At the recent Board retreat, I asked the Board to review an excerpt from Ben Levin’s excellent work, How to Change 5,000 Schools (2008). The lessons in it are profound, at least for me. Posted below is the excerpt from the book with some key points. In Jeffco, we don’t have to change 5,000 schools – but we do need to make a great deal of progress with a large and diverse district. I wonder what your reactions are to Levin’s main points?
- Focus on a few key student outcomes that matter most and are most understandable for the public and for educators. A repeated theme in this book has been the importance of focusing on a small number of goals that are easy to understand, have broad acceptance, and can be used as the center of an improvement strategy. These goals should be important and ambitious. They should stretch people to do things they value—to have their reach exceed their grasp—because that is what produces top performance. At the same time, people must believe that the goals are meaningful and potentially achievable; setting impossible goals produces weaker, not stronger, performance. Focusing on a few goals does not, however, mean adopting a narrow view of schooling. For one thing, progress in literacy or numeracy can be aided and supported by a rich and varied curriculum, both because other subjects can reinforce key skills and because students are more motivated when their overall experience at schools is varied. Spending more and more hours on literacy at the expense of everything else is actually counterproductive to getting good outcomes in many ways. Having a few priorities can and should be balanced against the necessity of a broad approach to what schools do.
- Put effort into building capacity for improvement (skill). Most of the time, where performance is weak, so is people’s knowledge or skill as to how to do better. Improving system performance requires a large and sustained effort to improve skills. Teaching being a complex activity, improvement is also complex. Better teaching requires stronger content knowledge, stronger pedagogical knowledge, better ability to motivate and engage students, skills in working closely with colleagues, capacity to work effectively with parents, and so on. Not every individual will need to develop all these, but all will need to be made stronger across the system. The center of any improvement undertaking should, then, be this sustained effort to strengthen skills. Improving capacity requires sustained effort—not just professional development days but various forms of coaching and mentoring, effective use of staff meetings and other in-school time, and support through related practices such as supervision and evaluation. This means that there are policy, leadership, and system-procedure implications to capacity-building.
- Build motivation (will) by taking a positive approach. One of the fundamental lessons of research on human motivation is that people will do more of what they think they are good at or can become good at. Improvement in education requires a strongly supportive message for students, parents, and educators. To repeat, you cannot threaten or shame or punish people into top performance. Educators are largely motivated—as are most people—by accomplishment, and for most educators accomplishment means the success of learners. So systems need to talk often about how important student achievement is, how important educators are to that success, and about the steps being taken to support greater success. Being positive does not mean approving everything the system currently does or avoiding any criticism. Educators can accept a position which says that current outcomes for students need to be improved, provided that the overall approach is not about blame and recognizes past efforts and successes.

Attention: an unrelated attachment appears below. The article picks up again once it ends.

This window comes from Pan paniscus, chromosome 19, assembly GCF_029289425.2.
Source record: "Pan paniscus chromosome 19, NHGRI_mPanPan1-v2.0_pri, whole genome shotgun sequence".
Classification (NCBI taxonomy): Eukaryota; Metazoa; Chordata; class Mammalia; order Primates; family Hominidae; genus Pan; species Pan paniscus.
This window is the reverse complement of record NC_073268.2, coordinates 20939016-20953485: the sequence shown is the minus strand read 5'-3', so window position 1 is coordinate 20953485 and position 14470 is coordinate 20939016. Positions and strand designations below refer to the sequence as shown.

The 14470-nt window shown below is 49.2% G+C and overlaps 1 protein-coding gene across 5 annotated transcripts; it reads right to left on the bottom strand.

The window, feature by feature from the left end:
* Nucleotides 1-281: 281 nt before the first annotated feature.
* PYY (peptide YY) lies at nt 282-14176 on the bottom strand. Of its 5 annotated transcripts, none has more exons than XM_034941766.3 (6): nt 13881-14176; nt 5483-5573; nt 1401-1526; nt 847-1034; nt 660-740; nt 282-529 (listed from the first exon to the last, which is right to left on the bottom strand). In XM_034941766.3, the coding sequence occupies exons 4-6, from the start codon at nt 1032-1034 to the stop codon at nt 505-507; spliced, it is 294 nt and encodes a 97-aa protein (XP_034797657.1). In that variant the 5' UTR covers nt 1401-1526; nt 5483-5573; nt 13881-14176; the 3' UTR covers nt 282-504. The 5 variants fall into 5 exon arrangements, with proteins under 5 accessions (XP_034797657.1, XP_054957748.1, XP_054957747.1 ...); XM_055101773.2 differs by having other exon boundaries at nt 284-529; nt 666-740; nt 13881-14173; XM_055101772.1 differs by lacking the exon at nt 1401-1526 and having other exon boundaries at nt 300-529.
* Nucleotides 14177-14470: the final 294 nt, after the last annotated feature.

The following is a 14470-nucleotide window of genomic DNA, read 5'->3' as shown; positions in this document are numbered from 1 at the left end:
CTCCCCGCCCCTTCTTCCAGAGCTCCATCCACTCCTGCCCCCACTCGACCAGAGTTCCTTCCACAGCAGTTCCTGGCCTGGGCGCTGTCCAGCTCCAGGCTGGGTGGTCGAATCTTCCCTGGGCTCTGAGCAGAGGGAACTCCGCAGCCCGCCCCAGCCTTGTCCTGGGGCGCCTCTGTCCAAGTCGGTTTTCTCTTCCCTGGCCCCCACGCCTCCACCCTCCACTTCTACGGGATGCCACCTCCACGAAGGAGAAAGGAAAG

- Work to increase public and political support for an effective, thoughtful, and sustained program of improvement. Schools need support as well as pressure. Endless public criticism of schools is both unfair and counterproductive. It ignores the real limits on what schools can do; more importantly, it erodes public confidence and support, leading to a downward spiral of declining resources, effort, and results. Schools and school systems need the support of their public as well as the expectation that more can and should be possible. System leaders need to combine these messages in their public communications, stressing both the many accomplishments and the need for continued improvement.It’s also important for school systems to speak up about the importance of the broader public policy environment. Without in any way reducing their own commitment to students, schools can also be advocates for decent jobs with decent wages, adequate social supports, reasonable housing, good child care, and appropriate recreation programs, all of which can help support student success. This kind of program of communication requires deliberation and effort. System leaders, both elected and appointed, are critical to building this kind of public dialogue and understanding. It should be a fundamental part of the work of any person in a leadership role.